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Hikers ministry revives small church

 


Weary walkers on Appalachian Trail find a respite

By Sherry Blackman | Presbyterians Today

Ascend the church’s steep driveway on any given day during peak hiking season — March through November — and you’ll see pup tents pitched on the church’s grassy knoll. Flanking the driveway are plastic lawn chairs doubling as drying racks, draped with underwear, pants, shorts and soggy socks of every size and color, drying in the sun and wind. Backpacks are opened to breathe needed fresh air and an array of hiking boots, creased and worn from the sharp Pennsylvanian rocks, rest nearby, exhausted from the journey.

Inside the hostel, in the basement of the church, is a communal living room, typically strewn with gear and food. A bunk room that sleeps eight, as well as a shower room and a separate bathroom, is also in the church’s basement.

Hikers bring hope

The outreach to hikers literally transformed the Presbyterian Church of the Mountain. Larry Beck, a long-serving church elder, was involved at its inception, when stated-supply pastor William H. Cohea designed a presbytery-funded survey to assess the needs of Appalachian Trail hikers passing through Delaware Water Gap.

Beck recalls: “In 1976, the church was in trouble. It was dying. Only 15 congregants gathered for worship each Sunday, and did little else. The church did some soul-searching about how they could show God’s love in the world. After much discussion and prayer — and yes, some resistance and more prayer — we decided we would start on this journey by opening our church building to Appalachian Trail hikers, since the church is located right on the trail as it crosses from Pennsylvania into New Jersey.” Today the church has 130 members. Their hands-on ministry to hikers involves both the oldest and youngest congregants, who gather to serve and interact with dozens of hikers every Thursday evening of the summer for a potluck hot-dog dinner.

The Hiker’s Center at the Presbyterian Church of the Mountain welcomes hikers with a place to rest, shower, eat and enjoy fellowship with one another. Sherry Blackman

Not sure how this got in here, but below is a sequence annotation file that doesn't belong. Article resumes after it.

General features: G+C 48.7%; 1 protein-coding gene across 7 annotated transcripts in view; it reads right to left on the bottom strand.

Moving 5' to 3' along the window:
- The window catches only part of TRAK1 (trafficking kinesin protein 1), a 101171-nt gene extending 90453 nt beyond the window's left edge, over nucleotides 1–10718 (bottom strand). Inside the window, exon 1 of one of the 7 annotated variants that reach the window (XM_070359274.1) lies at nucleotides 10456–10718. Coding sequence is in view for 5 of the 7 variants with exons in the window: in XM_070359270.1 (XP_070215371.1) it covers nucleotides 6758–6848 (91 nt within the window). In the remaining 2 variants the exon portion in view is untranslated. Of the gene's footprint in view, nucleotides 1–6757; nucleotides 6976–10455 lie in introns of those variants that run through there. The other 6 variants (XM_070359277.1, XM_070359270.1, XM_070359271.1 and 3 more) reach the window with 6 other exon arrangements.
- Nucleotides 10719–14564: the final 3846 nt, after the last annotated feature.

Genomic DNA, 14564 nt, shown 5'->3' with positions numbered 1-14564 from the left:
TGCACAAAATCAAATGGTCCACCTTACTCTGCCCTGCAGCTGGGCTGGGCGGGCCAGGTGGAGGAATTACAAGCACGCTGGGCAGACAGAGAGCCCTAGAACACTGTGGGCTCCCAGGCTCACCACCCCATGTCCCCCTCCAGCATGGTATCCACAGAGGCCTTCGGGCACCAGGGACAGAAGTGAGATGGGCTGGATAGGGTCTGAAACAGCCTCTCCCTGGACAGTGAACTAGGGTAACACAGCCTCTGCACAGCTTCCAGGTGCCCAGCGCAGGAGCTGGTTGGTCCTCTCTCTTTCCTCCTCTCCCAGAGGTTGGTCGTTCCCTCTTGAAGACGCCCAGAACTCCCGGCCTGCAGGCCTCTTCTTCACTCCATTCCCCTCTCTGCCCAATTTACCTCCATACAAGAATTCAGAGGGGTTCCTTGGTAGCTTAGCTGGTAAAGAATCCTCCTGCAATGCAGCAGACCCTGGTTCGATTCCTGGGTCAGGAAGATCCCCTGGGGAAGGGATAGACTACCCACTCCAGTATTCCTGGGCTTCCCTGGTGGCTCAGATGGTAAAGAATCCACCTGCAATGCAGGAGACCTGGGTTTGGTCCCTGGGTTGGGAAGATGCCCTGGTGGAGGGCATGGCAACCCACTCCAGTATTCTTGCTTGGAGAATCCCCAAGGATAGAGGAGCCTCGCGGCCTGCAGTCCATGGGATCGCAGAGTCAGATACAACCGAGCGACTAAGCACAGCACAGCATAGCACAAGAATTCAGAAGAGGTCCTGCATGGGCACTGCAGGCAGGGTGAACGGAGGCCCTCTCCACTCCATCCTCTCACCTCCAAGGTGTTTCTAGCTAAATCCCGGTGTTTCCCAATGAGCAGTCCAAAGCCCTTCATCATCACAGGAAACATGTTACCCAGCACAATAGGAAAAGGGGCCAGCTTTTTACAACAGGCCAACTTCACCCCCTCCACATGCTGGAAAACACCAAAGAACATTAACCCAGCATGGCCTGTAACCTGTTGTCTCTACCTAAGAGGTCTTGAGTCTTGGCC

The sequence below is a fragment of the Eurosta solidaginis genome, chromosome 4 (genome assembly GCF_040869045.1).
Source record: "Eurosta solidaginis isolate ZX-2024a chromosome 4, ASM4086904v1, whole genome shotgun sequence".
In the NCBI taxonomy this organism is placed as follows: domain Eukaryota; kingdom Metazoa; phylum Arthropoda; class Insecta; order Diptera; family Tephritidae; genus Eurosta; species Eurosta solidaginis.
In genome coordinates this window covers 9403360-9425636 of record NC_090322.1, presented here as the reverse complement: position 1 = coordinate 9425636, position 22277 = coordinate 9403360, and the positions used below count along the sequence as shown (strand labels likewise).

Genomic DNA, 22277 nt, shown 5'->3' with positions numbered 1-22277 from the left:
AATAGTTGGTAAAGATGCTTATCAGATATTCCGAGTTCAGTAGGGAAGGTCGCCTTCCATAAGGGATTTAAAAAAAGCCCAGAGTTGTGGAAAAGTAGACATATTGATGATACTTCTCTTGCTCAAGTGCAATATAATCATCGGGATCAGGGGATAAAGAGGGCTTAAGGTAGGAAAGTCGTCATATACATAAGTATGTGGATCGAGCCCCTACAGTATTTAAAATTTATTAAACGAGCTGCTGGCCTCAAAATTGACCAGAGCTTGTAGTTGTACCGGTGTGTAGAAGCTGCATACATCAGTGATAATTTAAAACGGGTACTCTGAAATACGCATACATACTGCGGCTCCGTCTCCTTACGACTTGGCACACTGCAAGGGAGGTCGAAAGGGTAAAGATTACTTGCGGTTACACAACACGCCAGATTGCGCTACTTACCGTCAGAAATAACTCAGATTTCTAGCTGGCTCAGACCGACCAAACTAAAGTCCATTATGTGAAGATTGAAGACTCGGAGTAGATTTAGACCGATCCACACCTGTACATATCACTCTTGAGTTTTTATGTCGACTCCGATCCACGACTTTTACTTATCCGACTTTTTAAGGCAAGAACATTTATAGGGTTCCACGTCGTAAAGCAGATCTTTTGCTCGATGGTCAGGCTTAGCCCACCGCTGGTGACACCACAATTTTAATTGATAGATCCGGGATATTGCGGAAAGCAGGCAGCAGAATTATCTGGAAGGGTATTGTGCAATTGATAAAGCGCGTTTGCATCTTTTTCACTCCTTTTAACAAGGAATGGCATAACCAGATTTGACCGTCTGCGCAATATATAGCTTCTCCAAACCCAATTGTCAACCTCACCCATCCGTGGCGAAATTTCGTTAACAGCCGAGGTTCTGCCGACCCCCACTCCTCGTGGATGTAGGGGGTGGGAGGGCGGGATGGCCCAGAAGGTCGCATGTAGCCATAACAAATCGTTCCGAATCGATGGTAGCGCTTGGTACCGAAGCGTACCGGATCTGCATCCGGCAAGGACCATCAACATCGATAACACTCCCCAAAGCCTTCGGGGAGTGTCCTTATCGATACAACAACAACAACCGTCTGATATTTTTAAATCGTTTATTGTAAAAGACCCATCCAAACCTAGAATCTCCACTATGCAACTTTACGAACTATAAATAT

The ministry, however, goes beyond sharing food and table talk. Every day during peak season, in a scheduled rotation, a member/volunteer cleans and freshens the rather odoriferous Hiker’s Center. Others lug home shower room towels provided by the church, which they launder and return. Still others are on speed dial to transport injured or ill hikers to doctors or emergency rooms, or to nearby stores to purchase supplies. The Rev. Karen Nickels, who served the church for more than 25 years, says the congregation thrives because the members are focused on the needs of others, rather than on themselves.

“The church practices the spiritual discipline of hospitality — creating a space which is safe and free. It meets the needs of the other without asking for anything in return,” Nickels said. One example of this hospitality is David Childs, steward of the hiker mission for more than 20 years. He, along with the pastor, is always on call, attending to the needs and concerns of hikers. Many times, though, simply being there to listen is what hikers need the most, he says, adding, “Listening is an act of compassion.”

Childs checks in on those staying at the Hiker’s Center at least once a day, hearing their concerns and sharing his experiences as an Outward Bound instructor who climbed to the top of Denali, the tallest mountain in North America. He offers the hikers practical tips and emotional encouragement. By the time hikers have reached the Delaware Water Gap, nearly 1,300 miles from Georgia’s Springer Mountain, they’re well over halfway to Mount Katahdin.

“Hiking the trail is always one part spiritual pilgrimage,” Childs added.

Sacred stories

Members and friends of the Church of the Mountain believe in “being” rather than “preaching” when it comes to hospitality. For these folks, it’s all about listening carefully to the hikers who tell their stories about why they willingly, albeit reluctantly at times, have chosen to endure the hardships of the trail, and what the hikers are learning on their adventures.

Tents are a common sight on the lawn of the Presbyterian Church of the Mountain. Its hiker ministry has become a vital mission for the congregation. Sherry Blackman

Those at the church hear stories of old men grieving the loss of loved ones, of young people delaying the responsibilities of adulthood, of wounded warriors trying to “walk off” traumatic stress, and of those who are trying to heal from brokenness and addictions.

These welcomed travelers introduce themselves by sometimes puzzling trail names, like Sunshine, ISO, Psych and even Amazing Grace. The names are usually bestowed upon them by other hikers.